While I realize my recent blogging break is making me slow on the draw here, I still wanted to give my husband John props for planning a fun Valentine’s Day activity.
All by himself, he reserved us a couple of spots at this place called “The Painted Cork,” where you paint something (elephants, in our case) while drinking wine. He then packed a dinner of stuff like salami, cheese, bread, olives, and dark chocolate with sea salt, which ended up piled around our easels for the evening.
It was LOADS of fun, even if things got a bit rowdy after a couple glasses of wine and I ended up talking too much and going crazy with shadowy goth elephants because why not?
It was a tribute to our dating period, when he impressed me by taking me to an art class where we painted some apples and our apples were similarly different back then as well (his a perfect rendering of the example apple and mine a pile of shadowy ennui painted well outside the lines).
But in truth, it was bound to be an awesome time because I’m never gonna criticize a date my husband sets up all by himself because only a fool would discourage their spouse’s efforts to be romantic (or wash dishes or pick up or say nice things or bring home gifts) unless, maybe, he was taking me to a monster truck rally for the third time (I’d be game once) or giving me one of those godawful Big Johnson shirts that were popular a couple decades ago…
And frankly, I’m proud of both of us for going out at all and NOT spending the night binging on Netflix while wearing sweats and eating hot wings (despite how much we swore we’d still be Cool Parents who Still Do Stuff ) because parenthood can be so draining that you sometimes want to collapse the first second someone’s not demanding anything.
But we didn’t. We put on proper clothes, listened to grown-up music instead of Disney, drank wine and talked about world events like actual grownups on a date. Yay!
As previously mentioned, my husband and I have wildly different circadian rhythms. He falls asleep by nine, whereas I don’t even try for another five hours or so.
Partly, this is because I’m a freelance writer who must squeeze in work whenever a toddler isn’t demanding I admire her pee or open up yet another yogurt cup.
But mostly, my husband and I are just differently wired. He gets groggy by 7 PM, while I will literally have no memory of any conversation we have before 9 AM. “Write it down!” I’m always reminding him. “So I can read anything worth remembering after coffee.”
On the other hand, whenever I accidentally wake him up in the middle of the night, he jumps up, looks at me as if I’d just dumped the cat box all over his room, then repeatedly grunts while flinging the covers over his eyes to avert the horrors. He claims to have no memory of said reactions, but his disapproval is nevertheless made abundantly clear.
So my stealth skills have dramatically improved because I like a challenge (even if said challenge is just moving things around in your husband’s room so he wakes up confused).
Still, I’d been trying to stop that lately until the other night, when I realized I’d left my phone in his room and… argh… it was 3 in the morning. I didn’t want to wake him up, but I needed to count up how many Anglo-Saxon kings died suspiciously young in the Kingdom of Mercia.
Why? Because they didn’t have a lot of reliable methods to figure out causes of death back then and so many kings died within a couple of years of taking the throne, often in their early twenties, and aren’t you curious too?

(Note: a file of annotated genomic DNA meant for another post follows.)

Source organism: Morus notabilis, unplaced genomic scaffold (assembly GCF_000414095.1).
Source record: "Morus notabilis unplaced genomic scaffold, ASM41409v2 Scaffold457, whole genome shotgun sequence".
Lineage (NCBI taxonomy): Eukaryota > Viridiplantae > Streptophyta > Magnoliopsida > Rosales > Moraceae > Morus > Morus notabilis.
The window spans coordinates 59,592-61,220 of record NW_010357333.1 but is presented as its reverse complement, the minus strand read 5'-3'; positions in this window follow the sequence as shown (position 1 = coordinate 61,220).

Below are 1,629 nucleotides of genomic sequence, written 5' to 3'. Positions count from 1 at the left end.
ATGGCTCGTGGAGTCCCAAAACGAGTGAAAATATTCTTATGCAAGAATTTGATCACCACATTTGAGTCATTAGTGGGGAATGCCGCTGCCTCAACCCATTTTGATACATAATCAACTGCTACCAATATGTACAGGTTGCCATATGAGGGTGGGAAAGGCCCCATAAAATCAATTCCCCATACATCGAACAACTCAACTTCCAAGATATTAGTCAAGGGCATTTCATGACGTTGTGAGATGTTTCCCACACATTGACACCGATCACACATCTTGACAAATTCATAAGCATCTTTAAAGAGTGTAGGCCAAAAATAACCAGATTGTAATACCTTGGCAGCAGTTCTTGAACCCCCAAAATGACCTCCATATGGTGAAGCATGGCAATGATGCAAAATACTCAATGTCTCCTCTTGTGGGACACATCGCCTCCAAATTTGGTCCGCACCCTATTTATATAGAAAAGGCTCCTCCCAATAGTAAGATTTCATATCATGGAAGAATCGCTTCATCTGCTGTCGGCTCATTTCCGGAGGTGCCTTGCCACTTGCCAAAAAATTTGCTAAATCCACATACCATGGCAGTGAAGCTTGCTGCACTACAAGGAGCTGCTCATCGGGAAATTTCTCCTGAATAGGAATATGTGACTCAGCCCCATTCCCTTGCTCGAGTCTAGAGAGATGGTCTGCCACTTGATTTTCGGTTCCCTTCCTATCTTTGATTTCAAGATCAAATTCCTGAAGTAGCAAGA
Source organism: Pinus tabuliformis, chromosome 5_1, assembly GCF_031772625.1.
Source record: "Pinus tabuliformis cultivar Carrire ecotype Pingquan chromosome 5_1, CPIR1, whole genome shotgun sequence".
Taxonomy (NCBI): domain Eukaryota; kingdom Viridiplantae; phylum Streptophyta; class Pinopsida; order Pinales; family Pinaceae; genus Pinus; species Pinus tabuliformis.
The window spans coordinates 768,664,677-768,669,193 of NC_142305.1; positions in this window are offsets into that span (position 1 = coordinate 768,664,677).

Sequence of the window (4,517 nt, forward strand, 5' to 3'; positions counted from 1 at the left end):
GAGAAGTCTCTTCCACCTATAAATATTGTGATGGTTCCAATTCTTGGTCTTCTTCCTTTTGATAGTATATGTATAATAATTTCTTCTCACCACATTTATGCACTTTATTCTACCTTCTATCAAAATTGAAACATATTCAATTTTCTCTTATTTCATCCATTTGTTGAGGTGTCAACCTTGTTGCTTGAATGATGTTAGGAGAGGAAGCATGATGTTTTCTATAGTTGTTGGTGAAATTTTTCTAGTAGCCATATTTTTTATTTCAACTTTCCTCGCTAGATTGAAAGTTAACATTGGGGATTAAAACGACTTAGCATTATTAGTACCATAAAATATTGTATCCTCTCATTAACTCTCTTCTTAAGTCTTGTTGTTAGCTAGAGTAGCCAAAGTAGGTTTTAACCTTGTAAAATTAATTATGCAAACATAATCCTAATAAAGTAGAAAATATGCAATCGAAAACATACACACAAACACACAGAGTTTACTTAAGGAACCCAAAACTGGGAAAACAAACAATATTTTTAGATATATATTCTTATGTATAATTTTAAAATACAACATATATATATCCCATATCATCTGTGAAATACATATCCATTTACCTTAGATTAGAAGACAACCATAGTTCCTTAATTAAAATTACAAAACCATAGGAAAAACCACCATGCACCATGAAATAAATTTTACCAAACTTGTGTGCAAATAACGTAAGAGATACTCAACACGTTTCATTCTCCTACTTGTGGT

Maybe not, since I’m uniquely weird like that and in retrospect, this question probably could’ve waited until the next morning. But it didn’t feel like it at the time.
Plus, I’ve now been tiptoeing around my husband long enough that I assumed I could slip in to access Google and sort out all the Anglo-Saxons without my husband ending up any the wiser.
And I approached this mission like a ninja boss: I squeezed the door knob completely before opening the door. Leaving the light off, I walked toe-heel, toe-heel to the nightstand to quietly melt my hand over my phone. I really thought I was getting away with it, when…
He suddenly lurches forward in bed with enough force to knock a pillow off.
He turns his head toward me.
He takes a deep breath, rubs his temples, and says…
“I’ve been letting her use my dragon costume again.”
He sighs in relief.
Okay, so the man was clearly dreaming. Apparently, about loaning out his dragon costume again.
Wait a minute. Who has been borrowing his dragon costume? It sounded like an admission. I try to imagine any situation where you’d be nervous about admitting this fact.
Wait… he’s obviously been loaning out his costume to some other woman and had to finally come clean about it before all the costume-swapping led down a dangerous path. I mean, a kid wouldn’t fit into a grown man’s dragon costume, right? So my husband must’ve been loaning it out to some lady on the sly. To some nefarious end.
“Who borrowed your costume?” I asked him.
“I don’t remember,” he said.
“You were JUST telling me about it.”
Like that’s not suspicious. Knowing he’ll be mindswept by full consciousness any minute now, I scramble to satisfy my curiosity via a different route:
“When was the last time she borrowed it?”
And he looks annoyed, like I’m asking him to remember what he ate for dinner two Thursdays ago.
“It was…” he starts. “Borrowed what?”
“Your DRAGON costume.”
He blinks a lot.
“I have NO idea what you’re talking about,” he says.
It’s everywhere right now: NO PILLOW TALK FOR PRESIDENT! His marriage must be hanging by a thread!
Well, maybe it is and maybe it isn’t.
But I wouldn’t pin it on whether or not they keep separate bedrooms, because my marriage is doing just fine and my husband and I…
… have our own bedrooms too.
I’ve hidden this fact for a long time, for reasons the current media explosion is making obvious: I didn’t want people whispering about how my husband and I were probably having marital problems and were maybe even headed for divorce.